All of the remaining reasons of appeal deal with the award of damages. They are, in substance, that the court erred (1) in ruling that the agreement was one for profits capable of being ascertained or computed with certainty before a sale of the property was had or rental profits had been made; (2) in speculating as to the amount of damages; (3) in ruling that there was evidence of damage justifying an award of more than nominal damages; (4) in adopting a wrong rule of damages; (5) in allowing for the value of the services alleged to have been contributed to the joint enterprise by the plaintiff; (6) in ruling that recovery could be had for damage accruing after the commencement of the action; and (7) in awarding the sum of $1,100.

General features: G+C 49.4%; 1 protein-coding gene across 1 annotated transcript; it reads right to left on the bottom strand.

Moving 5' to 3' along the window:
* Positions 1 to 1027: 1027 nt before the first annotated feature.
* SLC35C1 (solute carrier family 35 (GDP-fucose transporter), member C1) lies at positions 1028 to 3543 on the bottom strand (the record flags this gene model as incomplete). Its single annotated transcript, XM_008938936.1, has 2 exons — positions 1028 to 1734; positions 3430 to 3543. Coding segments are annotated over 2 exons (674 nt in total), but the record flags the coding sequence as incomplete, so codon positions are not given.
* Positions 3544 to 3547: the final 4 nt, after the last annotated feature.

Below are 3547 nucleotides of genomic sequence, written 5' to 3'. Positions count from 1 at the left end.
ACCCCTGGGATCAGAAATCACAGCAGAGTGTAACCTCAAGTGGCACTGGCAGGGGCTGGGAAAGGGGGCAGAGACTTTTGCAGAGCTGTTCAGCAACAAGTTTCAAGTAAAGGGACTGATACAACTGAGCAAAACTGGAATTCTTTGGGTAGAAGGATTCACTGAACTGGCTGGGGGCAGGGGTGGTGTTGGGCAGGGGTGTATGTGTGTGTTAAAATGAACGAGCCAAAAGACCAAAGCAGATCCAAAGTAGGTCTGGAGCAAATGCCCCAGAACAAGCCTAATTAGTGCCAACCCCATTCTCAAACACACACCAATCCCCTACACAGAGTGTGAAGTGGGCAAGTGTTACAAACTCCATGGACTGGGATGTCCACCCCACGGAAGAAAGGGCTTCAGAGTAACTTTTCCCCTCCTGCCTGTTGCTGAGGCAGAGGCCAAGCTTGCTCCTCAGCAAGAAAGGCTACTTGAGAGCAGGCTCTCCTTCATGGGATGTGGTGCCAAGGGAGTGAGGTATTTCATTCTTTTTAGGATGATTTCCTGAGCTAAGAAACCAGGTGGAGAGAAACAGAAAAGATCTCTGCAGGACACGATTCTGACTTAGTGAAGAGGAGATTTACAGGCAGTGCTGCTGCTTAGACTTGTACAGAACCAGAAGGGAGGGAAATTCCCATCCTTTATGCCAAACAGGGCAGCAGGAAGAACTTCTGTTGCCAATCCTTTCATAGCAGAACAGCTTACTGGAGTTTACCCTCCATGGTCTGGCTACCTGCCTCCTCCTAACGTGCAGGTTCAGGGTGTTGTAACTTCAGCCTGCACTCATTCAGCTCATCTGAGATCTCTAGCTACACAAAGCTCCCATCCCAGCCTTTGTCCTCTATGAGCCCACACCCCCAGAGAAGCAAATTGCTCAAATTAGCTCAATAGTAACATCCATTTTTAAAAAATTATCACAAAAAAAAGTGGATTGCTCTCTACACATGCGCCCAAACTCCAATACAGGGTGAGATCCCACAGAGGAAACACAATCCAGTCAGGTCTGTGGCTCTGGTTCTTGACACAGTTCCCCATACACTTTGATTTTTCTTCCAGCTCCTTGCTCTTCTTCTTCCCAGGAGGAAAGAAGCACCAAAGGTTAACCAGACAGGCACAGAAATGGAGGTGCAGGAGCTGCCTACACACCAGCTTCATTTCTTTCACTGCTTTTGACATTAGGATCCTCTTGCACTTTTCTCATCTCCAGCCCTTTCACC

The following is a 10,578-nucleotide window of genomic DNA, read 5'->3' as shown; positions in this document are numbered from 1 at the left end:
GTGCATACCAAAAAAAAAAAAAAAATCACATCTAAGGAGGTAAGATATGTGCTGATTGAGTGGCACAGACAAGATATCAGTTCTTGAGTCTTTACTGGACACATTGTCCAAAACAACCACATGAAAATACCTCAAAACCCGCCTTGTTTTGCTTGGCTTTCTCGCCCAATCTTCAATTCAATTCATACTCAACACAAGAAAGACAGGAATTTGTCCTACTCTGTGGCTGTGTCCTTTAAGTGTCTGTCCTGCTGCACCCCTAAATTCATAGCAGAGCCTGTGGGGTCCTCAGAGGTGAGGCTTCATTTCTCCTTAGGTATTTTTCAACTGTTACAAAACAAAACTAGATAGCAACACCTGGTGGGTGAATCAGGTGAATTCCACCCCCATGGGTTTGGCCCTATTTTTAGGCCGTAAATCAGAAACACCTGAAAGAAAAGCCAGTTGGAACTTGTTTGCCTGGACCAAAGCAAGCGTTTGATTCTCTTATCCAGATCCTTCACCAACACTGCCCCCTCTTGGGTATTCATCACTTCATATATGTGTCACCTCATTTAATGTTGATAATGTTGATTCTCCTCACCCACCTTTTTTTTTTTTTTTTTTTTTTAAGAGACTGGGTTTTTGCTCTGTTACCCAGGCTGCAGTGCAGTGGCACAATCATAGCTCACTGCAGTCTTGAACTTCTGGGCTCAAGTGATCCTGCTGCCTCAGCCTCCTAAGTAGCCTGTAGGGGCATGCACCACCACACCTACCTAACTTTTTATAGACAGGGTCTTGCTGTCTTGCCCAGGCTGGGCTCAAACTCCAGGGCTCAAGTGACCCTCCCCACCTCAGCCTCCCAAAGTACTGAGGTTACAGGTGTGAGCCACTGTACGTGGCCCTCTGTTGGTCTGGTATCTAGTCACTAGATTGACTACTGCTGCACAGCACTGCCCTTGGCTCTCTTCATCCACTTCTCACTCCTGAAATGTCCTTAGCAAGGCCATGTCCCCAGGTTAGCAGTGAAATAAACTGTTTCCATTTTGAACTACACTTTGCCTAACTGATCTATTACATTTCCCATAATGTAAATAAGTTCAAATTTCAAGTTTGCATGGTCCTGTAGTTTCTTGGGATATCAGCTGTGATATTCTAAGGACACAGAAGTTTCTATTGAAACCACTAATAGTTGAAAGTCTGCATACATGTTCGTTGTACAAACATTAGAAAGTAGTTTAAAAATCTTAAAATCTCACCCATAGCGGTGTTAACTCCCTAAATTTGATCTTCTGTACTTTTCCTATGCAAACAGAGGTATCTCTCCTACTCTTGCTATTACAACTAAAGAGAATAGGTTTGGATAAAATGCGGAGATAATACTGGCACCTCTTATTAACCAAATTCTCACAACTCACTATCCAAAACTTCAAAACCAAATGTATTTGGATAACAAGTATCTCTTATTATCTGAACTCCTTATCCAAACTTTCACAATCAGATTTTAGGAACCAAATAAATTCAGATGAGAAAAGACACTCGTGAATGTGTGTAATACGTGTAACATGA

All of these assignments of error except the first named might be disregarded, since the appellant's request for a finding did not include them, either directly or by reasonable implication, among the questions of law desired to be reviewed. General Statutes, § 793; Banks v. Warner, 85 Conn. 613, 84 A. 325. The court was neither directly asked nor indirectly called upon to state the rule which it adopted for the assessment of damages, the factors which it recognized in their assessment, or any rulings it made touching that subject. We are thus left with the meagre information which results by inference from certain facts which chance to appear in the finding, and which we could not fairly regard as complete.